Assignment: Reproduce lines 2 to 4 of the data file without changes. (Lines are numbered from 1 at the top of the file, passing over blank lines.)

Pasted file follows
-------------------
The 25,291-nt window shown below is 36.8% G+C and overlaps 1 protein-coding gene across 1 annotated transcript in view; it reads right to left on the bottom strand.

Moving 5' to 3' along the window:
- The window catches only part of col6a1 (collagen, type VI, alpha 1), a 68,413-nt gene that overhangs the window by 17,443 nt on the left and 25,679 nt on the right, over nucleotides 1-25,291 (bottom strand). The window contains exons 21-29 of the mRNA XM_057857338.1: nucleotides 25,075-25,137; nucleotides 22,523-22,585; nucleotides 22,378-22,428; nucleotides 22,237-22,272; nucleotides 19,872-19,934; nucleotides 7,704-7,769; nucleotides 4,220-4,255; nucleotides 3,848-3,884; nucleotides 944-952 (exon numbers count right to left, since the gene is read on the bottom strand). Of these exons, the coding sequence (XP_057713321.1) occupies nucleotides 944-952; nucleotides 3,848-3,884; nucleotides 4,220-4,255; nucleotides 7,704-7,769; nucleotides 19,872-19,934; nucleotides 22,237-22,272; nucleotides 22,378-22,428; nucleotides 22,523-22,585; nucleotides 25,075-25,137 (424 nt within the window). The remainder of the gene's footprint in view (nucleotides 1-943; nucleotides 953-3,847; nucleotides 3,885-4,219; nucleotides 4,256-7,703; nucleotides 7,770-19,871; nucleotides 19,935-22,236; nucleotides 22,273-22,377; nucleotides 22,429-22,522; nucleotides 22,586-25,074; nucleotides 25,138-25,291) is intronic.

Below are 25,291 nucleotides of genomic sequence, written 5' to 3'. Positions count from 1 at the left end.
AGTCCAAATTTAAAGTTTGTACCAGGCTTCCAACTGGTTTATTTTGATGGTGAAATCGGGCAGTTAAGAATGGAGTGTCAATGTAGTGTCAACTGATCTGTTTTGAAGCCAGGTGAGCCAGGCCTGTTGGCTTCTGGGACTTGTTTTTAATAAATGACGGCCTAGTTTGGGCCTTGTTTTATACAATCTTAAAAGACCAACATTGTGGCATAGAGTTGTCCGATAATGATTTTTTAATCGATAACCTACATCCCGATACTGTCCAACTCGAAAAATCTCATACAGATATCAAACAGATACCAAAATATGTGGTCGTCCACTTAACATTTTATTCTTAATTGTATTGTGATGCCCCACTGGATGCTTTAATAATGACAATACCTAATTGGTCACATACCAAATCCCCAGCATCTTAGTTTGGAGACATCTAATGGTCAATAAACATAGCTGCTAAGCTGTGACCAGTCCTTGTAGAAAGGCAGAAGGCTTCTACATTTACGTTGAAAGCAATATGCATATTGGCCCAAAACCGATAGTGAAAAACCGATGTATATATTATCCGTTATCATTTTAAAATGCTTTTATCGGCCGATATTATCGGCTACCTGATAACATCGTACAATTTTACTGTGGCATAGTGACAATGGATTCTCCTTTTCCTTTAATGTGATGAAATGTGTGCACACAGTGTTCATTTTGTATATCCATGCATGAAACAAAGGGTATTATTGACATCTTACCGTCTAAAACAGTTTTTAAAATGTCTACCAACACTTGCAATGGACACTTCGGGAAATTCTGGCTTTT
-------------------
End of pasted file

Moving 5' to 3' along the window:
- The window catches only part of col6a1 (collagen, type VI, alpha 1), a 68,413-nt gene that overhangs the window by 17,443 nt on the left and 25,679 nt on the right, over nucleotides 1-25,291 (bottom strand). The window contains exons 21-29 of the mRNA XM_057857338.1: nucleotides 25,075-25,137; nucleotides 22,523-22,585; nucleotides 22,378-22,428; nucleotides 22,237-22,272; nucleotides 19,872-19,934; nucleotides 7,704-7,769; nucleotides 4,220-4,255; nucleotides 3,848-3,884; nucleotides 944-952 (exon numbers count right to left, since the gene is read on the bottom strand). Of these exons, the coding sequence (XP_057713321.1) occupies nucleotides 944-952; nucleotides 3,848-3,884; nucleotides 4,220-4,255; nucleotides 7,704-7,769; nucleotides 19,872-19,934; nucleotides 22,237-22,272; nucleotides 22,378-22,428; nucleotides 22,523-22,585; nucleotides 25,075-25,137 (424 nt within the window). The remainder of the gene's footprint in view (nucleotides 1-943; nucleotides 953-3,847; nucleotides 3,885-4,219; nucleotides 4,256-7,703; nucleotides 7,770-19,871; nucleotides 19,935-22,236; nucleotides 22,273-22,377; nucleotides 22,429-22,522; nucleotides 22,586-25,074; nucleotides 25,138-25,291) is intronic.

Below are 25,291 nucleotides of genomic sequence, written 5' to 3'. Positions count from 1 at the left end.